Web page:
Details

Journal of Asia Business Studies, vol. 9 no. 3
Type: Research Article
ISSN: 1558-7894

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Article
Publication date: 4 November 2013

Saumya Ranjan Dash and Jitendra Mahakud

The purpose of this paper is to investigate the firm-specific anomaly effect and to identify market anomalies that account for the cross-sectional regularity in the Indian…

Abstract

Purpose

The purpose of this paper is to investigate the firm-specific anomaly effect and to identify market anomalies that account for the cross-sectional regularity in the Indian stock market. The paper also examines the cross-sectional return predictability of market anomalies after making the firm-specific raw return risk adjusted with respect to the systematic risk factors in the unconditional and conditional multifactor specifications.

Design/methodology/approach

The paper employs first step time series regression approach to drive the risk-adjusted return of individual firms. For examining the predictability of firm characteristics on the risk-adjusted return, the panel data estimation technique has been used.

Findings

There is a weak anomaly effect in the Indian stock market. The choice of a five-factor model (FFM) in its unconditional and conditional specifications is able to capture the book-to-market equity, liquidity and medium-term momentum effect. The size, market leverage and short-run momentum effect are found to be persistent in the Indian stock market even with the alternative conditional specifications of the FFM. The results also suggest that it is naï argue for disappearing size effect in the cross-sectional regularity.

Research limitations/implications

Constrained upon the data availability, certain market anomalies and conditioning variables cannot be included in the analysis.

Practical implications

Considering the practitioners' prospective, the results indicate that the profitable investment strategy with respect to the small size effect is still persistent and warrants close-ended mutual fund investment portfolio strategy for enhancing the long-term profitability. The short-run momentum effect can generate potential profits given a short-term investment horizon.

Originality/value

This paper provides the first-ever empirical evidence from an emerging stock market towards the use of alternative conditional multifactor models for the complete explanation of market anomalies. In an attempt to analyze the anomaly effect in the Indian stock market, this paper provides further evidence towards the long-short hedge portfolio return variations in terms of a wide set of market anomalies that have been documented in prior literature.

Details

Journal of Indian Business Research, vol. 5 no. 4
Type: Research Article
ISSN: 1755-4195

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Article
Publication date: 1 January 2008

Onur Arugaslan, Ed Edwards and Ajay Samant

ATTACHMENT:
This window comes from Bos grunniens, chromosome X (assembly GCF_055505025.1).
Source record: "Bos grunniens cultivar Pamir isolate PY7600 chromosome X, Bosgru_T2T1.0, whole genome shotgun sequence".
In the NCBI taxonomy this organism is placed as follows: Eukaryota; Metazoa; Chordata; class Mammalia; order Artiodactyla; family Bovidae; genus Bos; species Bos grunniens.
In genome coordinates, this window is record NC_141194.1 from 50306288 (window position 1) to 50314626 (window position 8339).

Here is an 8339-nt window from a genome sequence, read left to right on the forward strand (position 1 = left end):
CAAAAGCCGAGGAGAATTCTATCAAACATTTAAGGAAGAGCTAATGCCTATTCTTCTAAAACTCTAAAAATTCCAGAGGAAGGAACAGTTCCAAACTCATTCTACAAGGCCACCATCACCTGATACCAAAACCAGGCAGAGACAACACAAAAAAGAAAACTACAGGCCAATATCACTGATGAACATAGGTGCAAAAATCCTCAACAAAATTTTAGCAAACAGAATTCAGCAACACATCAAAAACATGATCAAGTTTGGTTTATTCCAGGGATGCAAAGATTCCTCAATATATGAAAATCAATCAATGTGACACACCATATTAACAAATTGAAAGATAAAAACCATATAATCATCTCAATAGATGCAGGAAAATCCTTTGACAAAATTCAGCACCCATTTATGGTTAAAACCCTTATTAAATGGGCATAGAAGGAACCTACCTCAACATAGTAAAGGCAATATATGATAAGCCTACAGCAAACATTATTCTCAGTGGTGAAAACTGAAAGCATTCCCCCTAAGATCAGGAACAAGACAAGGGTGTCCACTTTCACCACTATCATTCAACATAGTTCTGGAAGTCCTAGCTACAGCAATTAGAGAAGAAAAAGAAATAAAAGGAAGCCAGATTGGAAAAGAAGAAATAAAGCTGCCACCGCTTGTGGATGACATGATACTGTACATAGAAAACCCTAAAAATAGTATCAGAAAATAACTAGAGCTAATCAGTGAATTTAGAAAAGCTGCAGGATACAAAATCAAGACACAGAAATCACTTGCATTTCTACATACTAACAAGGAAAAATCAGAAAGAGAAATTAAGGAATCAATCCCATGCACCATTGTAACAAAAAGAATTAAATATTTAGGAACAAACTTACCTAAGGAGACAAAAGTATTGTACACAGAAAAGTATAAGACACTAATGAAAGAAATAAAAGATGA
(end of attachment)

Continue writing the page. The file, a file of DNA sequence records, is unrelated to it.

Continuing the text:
This paper aims to evaluate the risk‐adjusted performance of US‐based international equity funds using objective statistical measures grounded in modern portfolio theory…

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2999

Abstract

Purpose

This paper aims to evaluate the risk‐adjusted performance of US‐based international equity funds using objective statistical measures grounded in modern portfolio theory, and to present the results in a manner which is easily understood by the average investor.

Design/methodology/approach

This study evaluates the performance of 50 large US‐based international equity funds using risk‐adjusted returns during 1994‐2003. In particular, a relatively new risk‐adjusted performance measure (M squared), first proposed by Franco Modigliani and Leah Modigliani in 1997, is used to evaluate these equity funds.

Findings

The empirical results show that the funds with the highest average returns may lose their attractiveness to investors once the degree of risk embedded in the fund has been factored into the analysis. Conversely, some funds, whose average (unadjusted) returns do not stand out, may look very attractive once their low risk is factored into their performance.

Research limitations/implications

It may be worthwhile to examine the effects of factors such as fund manager compensation, service fees, corporate governance metrics, and overweighting in risky countries/regions on the performance of international equity funds.

Practical implications

The evidence presented in this study can be used as input in decision making by investors who are exploring the possibility of participating in the global stock market via international equity funds.

Originality/value

This paper is one of the first studies that apply the new M squared measure to evaluate the performance of international equity funds using both domestic and international benchmark indices. Various other performance metrics are also utilized including Sharpe and Treynor measures, and Jensen's Alpha.

Details

Managerial Finance, vol. 34 no. 1
Type: Research Article
ISSN: 0307-4358

Keywords

1 – 10 of over 2000